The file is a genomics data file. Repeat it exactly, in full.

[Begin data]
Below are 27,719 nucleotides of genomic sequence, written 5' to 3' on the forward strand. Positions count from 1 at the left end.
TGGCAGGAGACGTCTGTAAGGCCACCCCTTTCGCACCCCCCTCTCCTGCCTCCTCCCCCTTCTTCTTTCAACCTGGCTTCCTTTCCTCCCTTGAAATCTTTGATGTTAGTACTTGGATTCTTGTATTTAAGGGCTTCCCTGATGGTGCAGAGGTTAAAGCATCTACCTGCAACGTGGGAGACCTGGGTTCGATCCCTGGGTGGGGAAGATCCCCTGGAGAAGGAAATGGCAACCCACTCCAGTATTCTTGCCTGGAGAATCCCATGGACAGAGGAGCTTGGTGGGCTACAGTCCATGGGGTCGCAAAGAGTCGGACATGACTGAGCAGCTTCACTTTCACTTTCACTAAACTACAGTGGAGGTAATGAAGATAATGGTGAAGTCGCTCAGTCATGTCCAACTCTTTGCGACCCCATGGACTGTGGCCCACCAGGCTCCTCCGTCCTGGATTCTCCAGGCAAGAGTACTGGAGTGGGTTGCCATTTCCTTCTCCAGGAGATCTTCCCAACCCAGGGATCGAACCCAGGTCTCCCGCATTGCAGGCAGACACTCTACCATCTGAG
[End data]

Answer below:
Below are 27,719 nucleotides of genomic sequence, written 5' to 3' on the forward strand. Positions count from 1 at the left end.
TGGCAGGAGACGTCTGTAAGGCCACCCCTTTCGCACCCCCCTCTCCTGCCTCCTCCCCCTTCTTCTTTCAACCTGGCTTCCTTTCCTCCCTTGAAATCTTTGATGTTAGTACTTGGATTCTTGTATTTAAGGGCTTCCCTGATGGTGCAGAGGTTAAAGCATCTACCTGCAACGTGGGAGACCTGGGTTCGATCCCTGGGTGGGGAAGATCCCCTGGAGAAGGAAATGGCAACCCACTCCAGTATTCTTGCCTGGAGAATCCCATGGACAGAGGAGCTTGGTGGGCTACAGTCCATGGGGTCGCAAAGAGTCGGACATGACTGAGCAGCTTCACTTTCACTTTCACTAAACTACAGTGGAGGTAATGAAGATAATGGTGAAGTCGCTCAGTCATGTCCAACTCTTTGCGACCCCATGGACTGTGGCCCACCAGGCTCCTCCGTCCTGGATTCTCCAGGCAAGAGTACTGGAGTGGGTTGCCATTTCCTTCTCCAGGAGATCTTCCCAACCCAGGGATCGAACCCAGGTCTCCCGCATTGCAGGCAGACACTCTACCATCTGAG